Placements useful because PhDs need Plan B

Universities are struggling to balance recommendations to send PhD students on internships with the fact that their supervisors often fail to see the value of such placements, a conference has heard.

June 7, 2012

The government-commissioned Wilson Review of Business-University Collaboration, published in February, called for all PhD students to do an 8- to 12-week placement during the course of their degrees.

The Biotechnology and Biological Sciences Research Council plans to make such placements mandatory as part of its four-year Doctoral Training Partnership (DTP) scheme, which will launch in October.

But although universities are boosting their efforts to provide placements, time constraints are proving a problem, said Rebekah Smith McGloin, manager of the University of Nottingham DTP.

Speaking at an event on internships held by Vitae, the body that promotes career development among research students and staff, on 29 May, she said: "The first thing academics ask when I talk to them about placements is: 'Are the students going to submit on time?'"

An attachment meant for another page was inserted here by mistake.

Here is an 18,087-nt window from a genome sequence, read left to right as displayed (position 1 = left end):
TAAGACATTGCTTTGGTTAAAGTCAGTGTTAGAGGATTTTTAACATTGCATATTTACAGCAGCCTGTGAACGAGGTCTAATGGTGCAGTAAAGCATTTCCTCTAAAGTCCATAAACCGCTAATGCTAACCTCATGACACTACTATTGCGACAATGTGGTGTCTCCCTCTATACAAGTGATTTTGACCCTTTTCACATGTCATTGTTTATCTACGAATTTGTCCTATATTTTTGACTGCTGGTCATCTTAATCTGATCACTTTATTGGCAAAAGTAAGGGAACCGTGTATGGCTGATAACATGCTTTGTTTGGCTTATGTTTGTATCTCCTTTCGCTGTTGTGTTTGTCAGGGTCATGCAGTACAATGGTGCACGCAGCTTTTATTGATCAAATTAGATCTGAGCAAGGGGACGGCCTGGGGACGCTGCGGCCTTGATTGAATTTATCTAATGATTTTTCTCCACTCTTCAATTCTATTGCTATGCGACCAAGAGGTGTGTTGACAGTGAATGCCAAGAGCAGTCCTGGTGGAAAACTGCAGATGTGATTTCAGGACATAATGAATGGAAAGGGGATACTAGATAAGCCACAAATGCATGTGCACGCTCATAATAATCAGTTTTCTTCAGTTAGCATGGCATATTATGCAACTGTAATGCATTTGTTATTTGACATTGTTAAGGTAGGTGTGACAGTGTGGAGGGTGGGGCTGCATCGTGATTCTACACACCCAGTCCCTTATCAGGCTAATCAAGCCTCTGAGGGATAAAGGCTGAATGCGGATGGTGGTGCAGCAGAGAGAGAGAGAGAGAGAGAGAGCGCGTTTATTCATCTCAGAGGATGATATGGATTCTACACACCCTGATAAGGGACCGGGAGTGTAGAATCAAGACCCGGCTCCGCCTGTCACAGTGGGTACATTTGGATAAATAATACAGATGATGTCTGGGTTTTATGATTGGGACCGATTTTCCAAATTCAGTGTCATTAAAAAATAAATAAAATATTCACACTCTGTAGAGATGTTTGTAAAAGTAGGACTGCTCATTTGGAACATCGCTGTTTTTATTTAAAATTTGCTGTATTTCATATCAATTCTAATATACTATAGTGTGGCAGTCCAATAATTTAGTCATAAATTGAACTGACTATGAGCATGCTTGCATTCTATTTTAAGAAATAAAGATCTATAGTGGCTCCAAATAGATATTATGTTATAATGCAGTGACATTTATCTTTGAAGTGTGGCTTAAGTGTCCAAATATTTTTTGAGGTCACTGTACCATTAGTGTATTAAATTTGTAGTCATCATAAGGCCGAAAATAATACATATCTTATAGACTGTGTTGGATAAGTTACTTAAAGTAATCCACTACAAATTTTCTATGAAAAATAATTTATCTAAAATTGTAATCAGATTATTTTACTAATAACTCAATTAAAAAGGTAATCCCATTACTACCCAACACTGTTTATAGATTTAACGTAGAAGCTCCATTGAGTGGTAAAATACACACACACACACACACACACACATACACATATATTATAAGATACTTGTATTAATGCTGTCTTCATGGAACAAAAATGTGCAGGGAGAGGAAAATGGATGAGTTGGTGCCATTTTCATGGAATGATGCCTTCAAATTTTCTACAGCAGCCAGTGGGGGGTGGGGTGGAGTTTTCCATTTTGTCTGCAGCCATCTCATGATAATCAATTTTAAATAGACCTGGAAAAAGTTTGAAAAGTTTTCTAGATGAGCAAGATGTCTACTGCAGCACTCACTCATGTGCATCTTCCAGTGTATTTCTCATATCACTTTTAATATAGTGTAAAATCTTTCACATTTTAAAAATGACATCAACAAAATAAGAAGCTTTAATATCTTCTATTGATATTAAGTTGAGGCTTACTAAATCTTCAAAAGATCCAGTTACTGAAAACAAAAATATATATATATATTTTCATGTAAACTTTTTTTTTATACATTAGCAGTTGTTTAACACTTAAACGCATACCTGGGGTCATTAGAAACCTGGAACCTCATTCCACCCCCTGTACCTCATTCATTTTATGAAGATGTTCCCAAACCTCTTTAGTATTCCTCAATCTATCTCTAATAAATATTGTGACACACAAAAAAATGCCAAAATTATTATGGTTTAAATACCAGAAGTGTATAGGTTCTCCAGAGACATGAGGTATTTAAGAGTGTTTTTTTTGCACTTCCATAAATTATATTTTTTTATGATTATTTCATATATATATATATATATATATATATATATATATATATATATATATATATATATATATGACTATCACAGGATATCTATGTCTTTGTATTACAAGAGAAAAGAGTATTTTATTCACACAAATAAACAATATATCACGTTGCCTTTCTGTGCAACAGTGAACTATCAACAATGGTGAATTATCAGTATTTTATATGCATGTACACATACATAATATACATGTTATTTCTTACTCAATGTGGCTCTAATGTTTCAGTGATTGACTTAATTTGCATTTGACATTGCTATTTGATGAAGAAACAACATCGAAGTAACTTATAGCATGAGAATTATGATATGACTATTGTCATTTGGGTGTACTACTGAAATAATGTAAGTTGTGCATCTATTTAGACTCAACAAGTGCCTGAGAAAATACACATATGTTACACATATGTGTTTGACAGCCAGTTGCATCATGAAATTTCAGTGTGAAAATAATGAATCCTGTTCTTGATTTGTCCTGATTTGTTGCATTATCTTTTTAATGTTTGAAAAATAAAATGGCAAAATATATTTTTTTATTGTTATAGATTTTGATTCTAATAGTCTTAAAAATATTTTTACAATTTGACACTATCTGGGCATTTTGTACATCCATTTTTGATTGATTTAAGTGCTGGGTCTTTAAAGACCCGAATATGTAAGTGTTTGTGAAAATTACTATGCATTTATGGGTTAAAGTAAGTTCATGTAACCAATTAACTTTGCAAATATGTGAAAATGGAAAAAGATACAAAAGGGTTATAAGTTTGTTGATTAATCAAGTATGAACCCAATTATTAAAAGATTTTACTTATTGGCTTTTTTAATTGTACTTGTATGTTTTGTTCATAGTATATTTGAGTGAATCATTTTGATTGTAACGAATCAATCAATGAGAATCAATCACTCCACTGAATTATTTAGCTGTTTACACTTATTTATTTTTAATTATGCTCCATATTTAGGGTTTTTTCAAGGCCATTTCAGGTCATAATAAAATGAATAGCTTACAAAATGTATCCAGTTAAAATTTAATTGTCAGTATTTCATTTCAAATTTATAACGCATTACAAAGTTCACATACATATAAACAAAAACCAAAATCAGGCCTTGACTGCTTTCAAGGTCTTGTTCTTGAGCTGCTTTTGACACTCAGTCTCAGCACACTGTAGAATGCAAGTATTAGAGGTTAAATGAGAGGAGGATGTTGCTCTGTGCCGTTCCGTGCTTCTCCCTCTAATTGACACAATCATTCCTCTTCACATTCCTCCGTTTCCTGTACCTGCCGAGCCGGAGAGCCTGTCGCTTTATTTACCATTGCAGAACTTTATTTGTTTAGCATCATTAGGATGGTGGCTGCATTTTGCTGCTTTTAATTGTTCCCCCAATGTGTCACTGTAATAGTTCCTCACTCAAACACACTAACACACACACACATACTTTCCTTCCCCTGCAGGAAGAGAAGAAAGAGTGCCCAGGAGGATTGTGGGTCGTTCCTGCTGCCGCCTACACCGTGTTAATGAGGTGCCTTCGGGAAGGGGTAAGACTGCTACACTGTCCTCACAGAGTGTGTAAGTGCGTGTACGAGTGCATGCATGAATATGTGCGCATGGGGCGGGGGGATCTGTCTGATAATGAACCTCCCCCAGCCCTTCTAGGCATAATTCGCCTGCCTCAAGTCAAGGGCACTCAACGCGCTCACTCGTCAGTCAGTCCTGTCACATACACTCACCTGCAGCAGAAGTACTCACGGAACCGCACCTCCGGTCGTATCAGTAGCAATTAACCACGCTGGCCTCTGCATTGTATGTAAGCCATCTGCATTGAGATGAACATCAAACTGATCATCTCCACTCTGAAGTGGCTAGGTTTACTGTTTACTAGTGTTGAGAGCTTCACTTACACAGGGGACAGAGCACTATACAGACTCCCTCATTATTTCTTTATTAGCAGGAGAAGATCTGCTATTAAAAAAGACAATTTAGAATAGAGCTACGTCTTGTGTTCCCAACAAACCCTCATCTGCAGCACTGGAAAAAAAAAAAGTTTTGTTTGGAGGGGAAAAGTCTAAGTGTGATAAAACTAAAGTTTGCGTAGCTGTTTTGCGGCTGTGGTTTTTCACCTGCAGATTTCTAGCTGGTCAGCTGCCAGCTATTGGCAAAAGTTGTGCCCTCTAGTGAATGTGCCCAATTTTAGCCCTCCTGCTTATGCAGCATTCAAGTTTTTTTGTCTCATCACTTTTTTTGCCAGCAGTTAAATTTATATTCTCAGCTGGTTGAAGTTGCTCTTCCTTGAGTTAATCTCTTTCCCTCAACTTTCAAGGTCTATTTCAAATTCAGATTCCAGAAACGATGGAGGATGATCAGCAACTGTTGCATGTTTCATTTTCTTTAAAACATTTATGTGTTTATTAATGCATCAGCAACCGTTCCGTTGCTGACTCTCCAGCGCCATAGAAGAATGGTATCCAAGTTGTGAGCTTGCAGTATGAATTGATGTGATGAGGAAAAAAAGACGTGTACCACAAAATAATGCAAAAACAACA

Some academics also struggle to understand the value of internships, which the government and funders argue boost student skills and bring research expertise to industry and other sectors.

Buzz Baum, a group leader at the Medical Research Council's Laboratory for Molecular Cell Biology at University College London, said stressing that internships are not about encouraging students to leave research would be the only way to win over academics.

"Whatever the placement is, it should not be an exit, but about making students better at doing their PhDs," he said.

But a number of speakers highlighted that placements are useful precisely because the majority of PhD students do not go on to academic careers.

Mark Burgess, assistant director of research services at UCL, said there were not enough academic jobs to go round.

"There is a need to prepare for a career outside the academy...many supervisors and students know this is a fact of life," he said.

Other problems highlighted at the event included finding enough placements in suitable organisations across the range of businesses and non-profit organisations - and convincing students to take them up.

Kathy Barrett, a consultant at the University of London Careers Group, added that it had found in a recent survey that although employers are keen to host PhD students, they also have concerns that they would be less deferential than undergraduates and demand higher pay.

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